The Commission can now work with the NPPA to cancel and put on hold the implementation of any procurement that it has reason to believe is not in the public/nation’s interest. The key element is the existence of a reasonable ground for suspicious corruption in the contract.

Remarkably also, Sierra Leone through the Commission has ensured a compulsory _*100% online asset disclosure and management for all public officers in Grade 7 and above and or in decision-making and fiduciary positions. Out of 10,376 declarants expected in the 2022 declaration year which went up to 2023 due to extensions as a result of technical challenges with the online portal, 9,866 declarations were received representing 95%, and 510 representing 5% were defaulters.*_

However, when the Commission invoked sub-section 4 of Section 119 (administrative sanctions for defaulters) over 400 public officers (the defaulters) declared in 2023. Some who failed to, faced the the required Administrative Sanctions.

Regarding collaboration and partnerships with civil society bodies and other stakeholders in the fight against corruption as they are critical, the Commission has forged formal partnerships and signed Memoranda of Understanding with 104 partners. These partners continue to support the ACC in its advocacy and outreach sensitization activities.

_*Chapter III:*_

_*Criminalization and Law Enforcement*_

Let me also report that the ACC has continued to revolutionize the fight against corruption in addressing the requirements of Chapters III above and I of the UNCAC.

In addition to the progressive Anti-Corruption Regulatory framework that we have, (the Anti-Corruption Act of 2000), which has gone through two amendments in 2008 and 2019, we also have the Financial Intelligence Agency (FIA), established with a broader jurisdiction over financial fraud, money laundering, terrorist financing, etc, and the ACC having a formal collaborative relationship (MoU) with it (FIA), with a strong legal machinery in these areas as well- _*“Anti-Money Laundering and Combatting Financing of Terrorism Act of 2012 as amended in 2019, the National Payment Systems Act of 2022, etc.’’*_

Sierra Leone’s Anti-Corruption law also criminalises attempts to obstruct our work/justice as such could trigger offences like; _*“Section 127 Obstruction of justice, Misleading the Commission’’,*_ etc. Further measures have been put in place to protect Witnesses and Whistleblowers, and an Informant/Whistleblower Reward Scheme.

_*Chapter IV:*_

_*International Cooperation*_

The provisions of this Chapter are critical to the success of our collective ongoing efforts to tackle the scourge of corruption. _*Part VII, Sections 103 to 118*_ of the Anti-Corruption Act of 2008 as amended, gives clear instruction on the critical concept of _*‘’Mutual Legal Assistance’’*_ in the fight against corruption. The Act prohibits any interference with _*‘’Mutual Assistance Orders’ and facilitates the extradition of individuals accused of corruption-related offenses”*_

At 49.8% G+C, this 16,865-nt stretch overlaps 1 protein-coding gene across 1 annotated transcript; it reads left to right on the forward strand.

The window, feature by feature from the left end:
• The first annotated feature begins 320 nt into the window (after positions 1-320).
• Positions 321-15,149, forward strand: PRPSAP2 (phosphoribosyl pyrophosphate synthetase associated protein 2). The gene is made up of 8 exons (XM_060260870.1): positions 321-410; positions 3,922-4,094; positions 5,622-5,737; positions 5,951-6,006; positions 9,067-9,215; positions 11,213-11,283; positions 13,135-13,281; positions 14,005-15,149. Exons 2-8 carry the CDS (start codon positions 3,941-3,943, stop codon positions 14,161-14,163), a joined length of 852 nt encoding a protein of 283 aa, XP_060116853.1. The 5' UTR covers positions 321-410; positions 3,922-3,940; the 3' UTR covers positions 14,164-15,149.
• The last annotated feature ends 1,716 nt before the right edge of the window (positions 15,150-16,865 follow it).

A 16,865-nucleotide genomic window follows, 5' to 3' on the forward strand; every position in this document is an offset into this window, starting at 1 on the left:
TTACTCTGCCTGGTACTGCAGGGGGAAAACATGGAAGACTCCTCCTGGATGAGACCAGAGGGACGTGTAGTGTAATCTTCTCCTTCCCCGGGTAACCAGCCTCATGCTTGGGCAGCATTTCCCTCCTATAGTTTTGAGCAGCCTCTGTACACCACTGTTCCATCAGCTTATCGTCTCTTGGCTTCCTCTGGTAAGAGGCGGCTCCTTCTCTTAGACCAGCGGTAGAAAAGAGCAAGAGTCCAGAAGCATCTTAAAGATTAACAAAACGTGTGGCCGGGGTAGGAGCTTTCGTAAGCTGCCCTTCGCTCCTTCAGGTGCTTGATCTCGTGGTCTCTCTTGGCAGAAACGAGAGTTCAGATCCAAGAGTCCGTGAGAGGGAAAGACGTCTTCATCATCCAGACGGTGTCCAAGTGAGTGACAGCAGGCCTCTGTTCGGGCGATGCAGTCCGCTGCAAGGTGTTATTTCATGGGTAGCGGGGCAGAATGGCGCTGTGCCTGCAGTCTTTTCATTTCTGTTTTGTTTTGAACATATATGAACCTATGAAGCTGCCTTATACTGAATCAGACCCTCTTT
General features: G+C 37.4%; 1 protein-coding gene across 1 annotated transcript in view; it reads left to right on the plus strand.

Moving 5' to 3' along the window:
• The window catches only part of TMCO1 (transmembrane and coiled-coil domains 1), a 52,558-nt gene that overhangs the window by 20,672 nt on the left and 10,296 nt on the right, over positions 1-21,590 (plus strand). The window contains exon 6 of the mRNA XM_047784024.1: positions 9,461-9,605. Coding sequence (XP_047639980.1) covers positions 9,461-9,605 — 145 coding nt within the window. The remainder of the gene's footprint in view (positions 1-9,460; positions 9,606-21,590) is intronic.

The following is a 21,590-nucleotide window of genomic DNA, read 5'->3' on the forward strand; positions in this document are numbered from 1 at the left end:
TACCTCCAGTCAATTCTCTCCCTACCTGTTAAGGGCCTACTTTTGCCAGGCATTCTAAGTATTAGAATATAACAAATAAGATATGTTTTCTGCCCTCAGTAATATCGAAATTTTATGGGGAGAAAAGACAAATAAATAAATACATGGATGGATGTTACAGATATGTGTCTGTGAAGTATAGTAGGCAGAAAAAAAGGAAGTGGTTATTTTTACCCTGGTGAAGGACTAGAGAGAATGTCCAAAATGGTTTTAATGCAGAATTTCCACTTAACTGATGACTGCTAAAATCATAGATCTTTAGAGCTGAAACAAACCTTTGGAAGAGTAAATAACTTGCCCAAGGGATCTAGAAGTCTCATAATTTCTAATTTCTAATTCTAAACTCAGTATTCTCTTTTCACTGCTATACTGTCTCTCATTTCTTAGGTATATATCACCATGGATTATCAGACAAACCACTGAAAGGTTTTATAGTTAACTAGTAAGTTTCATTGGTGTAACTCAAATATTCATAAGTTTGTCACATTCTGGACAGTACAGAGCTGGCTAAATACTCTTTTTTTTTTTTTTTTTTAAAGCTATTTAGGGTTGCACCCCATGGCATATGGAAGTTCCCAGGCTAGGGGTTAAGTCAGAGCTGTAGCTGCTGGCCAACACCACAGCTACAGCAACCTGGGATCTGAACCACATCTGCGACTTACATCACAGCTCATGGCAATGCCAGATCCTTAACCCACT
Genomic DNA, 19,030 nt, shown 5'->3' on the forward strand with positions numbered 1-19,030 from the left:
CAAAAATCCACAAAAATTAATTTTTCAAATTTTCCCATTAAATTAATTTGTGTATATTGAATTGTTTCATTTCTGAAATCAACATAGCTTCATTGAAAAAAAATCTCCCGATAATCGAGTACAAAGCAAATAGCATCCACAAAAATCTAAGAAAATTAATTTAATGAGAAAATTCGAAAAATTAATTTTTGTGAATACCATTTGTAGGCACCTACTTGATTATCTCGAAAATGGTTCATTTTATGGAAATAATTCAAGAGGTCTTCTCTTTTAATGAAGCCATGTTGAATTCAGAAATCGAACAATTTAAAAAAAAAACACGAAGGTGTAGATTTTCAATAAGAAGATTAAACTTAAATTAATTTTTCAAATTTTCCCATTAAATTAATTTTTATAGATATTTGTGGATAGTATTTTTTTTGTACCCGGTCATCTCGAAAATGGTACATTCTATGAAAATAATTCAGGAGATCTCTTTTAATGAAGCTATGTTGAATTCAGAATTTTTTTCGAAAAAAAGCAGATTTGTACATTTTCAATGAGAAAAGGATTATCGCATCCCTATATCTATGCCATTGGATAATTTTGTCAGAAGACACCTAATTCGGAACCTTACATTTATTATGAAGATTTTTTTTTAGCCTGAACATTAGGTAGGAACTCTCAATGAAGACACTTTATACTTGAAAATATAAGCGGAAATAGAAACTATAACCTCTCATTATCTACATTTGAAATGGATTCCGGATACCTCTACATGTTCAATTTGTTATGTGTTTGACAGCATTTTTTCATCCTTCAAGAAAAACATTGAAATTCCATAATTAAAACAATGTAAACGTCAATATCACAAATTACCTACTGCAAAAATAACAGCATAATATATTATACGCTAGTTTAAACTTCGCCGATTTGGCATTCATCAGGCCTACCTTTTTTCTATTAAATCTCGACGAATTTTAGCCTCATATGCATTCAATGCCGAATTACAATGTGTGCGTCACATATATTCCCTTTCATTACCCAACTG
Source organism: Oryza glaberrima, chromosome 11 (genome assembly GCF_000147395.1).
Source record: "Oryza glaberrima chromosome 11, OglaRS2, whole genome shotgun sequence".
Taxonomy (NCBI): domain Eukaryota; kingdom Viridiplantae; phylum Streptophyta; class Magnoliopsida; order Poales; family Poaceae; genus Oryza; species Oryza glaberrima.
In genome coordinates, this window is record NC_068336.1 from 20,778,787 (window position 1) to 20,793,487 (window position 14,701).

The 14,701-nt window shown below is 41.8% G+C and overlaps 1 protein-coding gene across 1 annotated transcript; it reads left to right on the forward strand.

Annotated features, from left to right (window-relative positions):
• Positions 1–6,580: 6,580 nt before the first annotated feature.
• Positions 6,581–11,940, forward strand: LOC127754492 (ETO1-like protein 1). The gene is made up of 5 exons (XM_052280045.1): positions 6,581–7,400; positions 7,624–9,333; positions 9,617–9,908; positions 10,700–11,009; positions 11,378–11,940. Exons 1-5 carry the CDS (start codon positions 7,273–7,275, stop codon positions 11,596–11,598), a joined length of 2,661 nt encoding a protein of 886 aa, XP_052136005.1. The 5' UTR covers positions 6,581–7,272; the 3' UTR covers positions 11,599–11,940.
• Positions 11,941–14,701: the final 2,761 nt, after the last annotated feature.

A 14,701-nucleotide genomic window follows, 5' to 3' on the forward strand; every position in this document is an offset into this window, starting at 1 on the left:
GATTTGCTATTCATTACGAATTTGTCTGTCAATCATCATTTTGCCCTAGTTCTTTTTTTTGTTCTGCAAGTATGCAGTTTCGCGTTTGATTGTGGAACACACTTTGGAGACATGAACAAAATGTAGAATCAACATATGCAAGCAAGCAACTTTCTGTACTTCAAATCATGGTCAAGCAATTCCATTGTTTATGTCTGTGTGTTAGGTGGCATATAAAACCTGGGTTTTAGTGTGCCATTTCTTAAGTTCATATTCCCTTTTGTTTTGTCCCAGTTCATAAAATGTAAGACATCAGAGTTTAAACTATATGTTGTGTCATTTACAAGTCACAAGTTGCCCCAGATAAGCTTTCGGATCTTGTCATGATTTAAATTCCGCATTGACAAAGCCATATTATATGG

*Chapter VI:*

_*Technical Assistance and Information Exchange*_

Worthy of note is that this chapter encourages the provision of technical assistance to developing countries and economies in transition, in training programs and research on anti-corruption measures, and the exchange of relevant information and best practices among state parties in the fight against corruption.

I believe, that the collective implementation of Chapters IV (International Cooperation) and VI Technical Assistance and Information Exchange of the UNCAC remains fundamental to the global fight against corruption as their relevance cannot be overemphasized. Support in these areas is truly needed, and over the years much has not been achieved especially for developing economies like Sierra Leone.
Challenges and Areas for Improvement

_*Economic and Resource Constraints:*_

Despite progress, the ACC-SL and other anti-corruption bodies often face economic and resource constraints, including access to modern techniques/tools/equipment needed for sophisticated and forensic investigations, thereby limiting their capacity to implement their mandates fully.

_*Judicial Independence:*_

While the ACC-SL has had significant successes in prosecutions and enjoyed a better-quality relationship with the Judiciary, leading to the establishment of a Special Anti-Corruption Division within the High Court of Sierra Leone and several other policy reforms, the Judiciary’s practical independence and efficiency in handling corruption related matters with speed, accuracy, and fairness, remain critical to the crusade. Ensuring a fully independent and well-resourced Judiciary is critical for sustaining anti-corruption efforts.
Political Will: Sustained Political Will is essential for the long-term success of anti-corruption measures.

In Sierra Leone, we have in recent years experienced unparalleled and unmatched Presidential Will, embodied by the support the Government of President Bio has provided to the ACC, with the 100% funding of the construction of an ultra-modern, purpose-built multi-million dollar edifice for the Commission; budgetary allocations, and a free hand to do the job.

This Will make anti-corruption bodies to operate without political interference and so record unimaginable gains in the fight against corruption. Political will in this context is not only the Will of the Government in power, but equally that of all opposition parties. Therefore, as an institution, we desire 100% political will in this fight as this remains critical.

_*Comprehensive Legal Reforms:*_

While significant legislative measures have been taken, there is a need for continuous legal reforms to address emerging challenges and align with international best practices. It is also an ongoing process in Sierra Leone.

I thank you all for your attention.

©️ *Public Relations Unit, ACC*